On a side note, if we see something like this again, we need to immediately shut off our generator, if it is running. We had a few minnows/guts get sucked up into our intake. Thankfully, Mark heard the change in pitch in the generator and quickly shut it down. It did not overheat, which is a very good thing!
Also, for a few days afterwards, we had fish remains in our toilet intake line. It stunk like death. No amount of lemongrass oil could cover the stench. The smell would make Angie nauseous as she had to stand there and pump the head 20 times, each time she used the bathroom. She found it best to stick her head in her armpit to breathe while waiting for the toilet water to go down. (She is thankful for deodorant!) Windancer solved their smell problem with back flushing with fresh water and vinegar. We were gearing up to head to the hardware store, in order to install a back flush system for the intake lines as well. Somehow, we think we may need this again in the future. However, the smell corrected itself, just as we were getting organized to head to town. Angie had to use the head “one last time” before the half hour walk. We must have flushed enough to get all of the carnage out. Smell problem resolved. We will work on that back flush system another time.
On a final note, all of the fish bumping up against our hulls cleaned the growth off of the bottom of the boat in most areas. Angie’s job of cleaning the upper parts of the hulls was postponed until the next time!
Since our boat finally got cleaned up a bit for having people on board, we decided to reciprocate all of the boat invites we have had with our friends around us in the mooring field. We had 9 people on Uno Mas for drinks and apps.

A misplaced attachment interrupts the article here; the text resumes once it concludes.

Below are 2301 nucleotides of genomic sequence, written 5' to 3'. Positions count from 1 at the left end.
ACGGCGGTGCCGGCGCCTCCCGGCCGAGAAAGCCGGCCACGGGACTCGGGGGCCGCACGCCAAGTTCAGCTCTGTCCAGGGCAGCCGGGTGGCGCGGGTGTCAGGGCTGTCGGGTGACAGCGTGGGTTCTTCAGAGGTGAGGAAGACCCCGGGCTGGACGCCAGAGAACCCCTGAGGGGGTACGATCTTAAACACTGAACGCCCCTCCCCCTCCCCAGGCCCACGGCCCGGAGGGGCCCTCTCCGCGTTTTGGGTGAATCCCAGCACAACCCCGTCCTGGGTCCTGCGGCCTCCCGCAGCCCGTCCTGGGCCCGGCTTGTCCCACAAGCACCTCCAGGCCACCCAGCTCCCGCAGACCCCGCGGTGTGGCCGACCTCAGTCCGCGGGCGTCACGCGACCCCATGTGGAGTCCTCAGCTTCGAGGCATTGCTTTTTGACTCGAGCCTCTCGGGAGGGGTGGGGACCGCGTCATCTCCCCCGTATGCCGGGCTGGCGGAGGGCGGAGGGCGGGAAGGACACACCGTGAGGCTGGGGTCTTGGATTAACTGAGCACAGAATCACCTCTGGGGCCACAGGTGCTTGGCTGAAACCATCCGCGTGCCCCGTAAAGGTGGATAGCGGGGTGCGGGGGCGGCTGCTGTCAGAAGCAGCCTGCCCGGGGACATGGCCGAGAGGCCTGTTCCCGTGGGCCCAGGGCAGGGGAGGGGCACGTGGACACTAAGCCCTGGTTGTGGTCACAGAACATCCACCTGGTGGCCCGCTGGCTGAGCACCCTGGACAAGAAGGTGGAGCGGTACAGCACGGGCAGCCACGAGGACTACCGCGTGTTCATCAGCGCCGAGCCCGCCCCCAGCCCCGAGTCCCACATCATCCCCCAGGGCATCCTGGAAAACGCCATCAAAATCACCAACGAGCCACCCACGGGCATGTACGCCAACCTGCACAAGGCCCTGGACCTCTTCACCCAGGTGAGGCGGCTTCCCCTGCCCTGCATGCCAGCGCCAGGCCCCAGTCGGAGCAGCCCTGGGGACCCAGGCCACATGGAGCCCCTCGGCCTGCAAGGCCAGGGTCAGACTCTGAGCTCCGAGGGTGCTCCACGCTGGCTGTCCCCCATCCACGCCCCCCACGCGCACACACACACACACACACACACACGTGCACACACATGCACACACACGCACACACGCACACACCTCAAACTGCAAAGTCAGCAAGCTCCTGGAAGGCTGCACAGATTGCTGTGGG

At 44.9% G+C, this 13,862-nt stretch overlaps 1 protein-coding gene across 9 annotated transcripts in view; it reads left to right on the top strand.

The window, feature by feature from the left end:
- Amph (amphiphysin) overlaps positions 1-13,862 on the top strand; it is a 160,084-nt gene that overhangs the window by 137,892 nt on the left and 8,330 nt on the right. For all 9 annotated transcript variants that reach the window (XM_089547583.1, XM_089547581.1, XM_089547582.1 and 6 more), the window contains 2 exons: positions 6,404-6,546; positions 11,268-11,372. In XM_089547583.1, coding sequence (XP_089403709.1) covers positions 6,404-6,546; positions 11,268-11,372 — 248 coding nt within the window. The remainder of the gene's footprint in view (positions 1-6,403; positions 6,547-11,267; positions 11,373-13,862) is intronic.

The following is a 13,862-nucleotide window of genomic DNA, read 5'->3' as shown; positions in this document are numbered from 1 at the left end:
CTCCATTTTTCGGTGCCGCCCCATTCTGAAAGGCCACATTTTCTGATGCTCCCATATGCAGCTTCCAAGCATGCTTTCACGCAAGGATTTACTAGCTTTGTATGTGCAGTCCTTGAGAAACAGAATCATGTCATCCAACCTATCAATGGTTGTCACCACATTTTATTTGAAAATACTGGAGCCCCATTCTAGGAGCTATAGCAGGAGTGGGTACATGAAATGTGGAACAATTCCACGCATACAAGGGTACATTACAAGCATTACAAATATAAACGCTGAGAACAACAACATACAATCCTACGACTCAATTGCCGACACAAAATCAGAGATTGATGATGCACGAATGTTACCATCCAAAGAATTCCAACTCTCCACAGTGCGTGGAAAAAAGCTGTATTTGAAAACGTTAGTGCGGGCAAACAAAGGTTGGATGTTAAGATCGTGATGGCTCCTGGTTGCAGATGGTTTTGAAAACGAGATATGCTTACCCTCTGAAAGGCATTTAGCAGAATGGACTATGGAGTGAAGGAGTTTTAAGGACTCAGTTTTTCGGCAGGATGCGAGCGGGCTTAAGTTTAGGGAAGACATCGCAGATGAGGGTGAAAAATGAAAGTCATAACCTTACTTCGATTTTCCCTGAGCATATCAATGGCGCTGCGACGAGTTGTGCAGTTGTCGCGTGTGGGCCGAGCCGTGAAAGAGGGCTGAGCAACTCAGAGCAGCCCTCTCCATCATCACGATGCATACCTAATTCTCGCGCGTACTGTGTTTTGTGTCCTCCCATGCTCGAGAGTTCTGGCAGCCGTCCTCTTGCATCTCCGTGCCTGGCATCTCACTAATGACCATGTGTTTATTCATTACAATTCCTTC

The apps turned into Greek night with Spanikopita pastry shells, handmade stuffed grape leaves (which, unfortunately, tasted so much better the next day), tzatziki and olive tapenade, Texas caviar with chips, hummus and veggies, prosciutto cheese wraps, and key lime pie parfait cups.
We have never had this many people on board at one time. However, everyone had a great time socializing. At times like this, Angie thinks we could use a bigger boat with a larger exterior seating area. However, that thought quickly goes away when it gets back to just the two of us, which is 99.9% of the time. Uno Mas is just fine!
We were gifted with wine and our own Uno Mas dive site Bonaire marker rock from Windancer IV! We love it!! Angie thinks it will be showing up in photos as we are diving around the world!
Alas, our friends on Wild Bird, along with Pip and Gem, departed before our party. We absolutely adored watching the pups manage the paddleboard and jump on and off the dinghy! It makes us miss our furry family. May they have fair winds and a wonderful visit to Cuba!
With thinking of moving on to the next place, it is bittersweet. We thoroughly enjoying meeting new people and making friends that will last a lifetime, as well as finding people on the same path around the world. It is sad to leave places where we have met so many wonderful people, both on shore and out on the water. You never know when you will see people again, but it always feels like it won’t be the last. At least, we hope not. Bonaire still remains to be a very special place for us.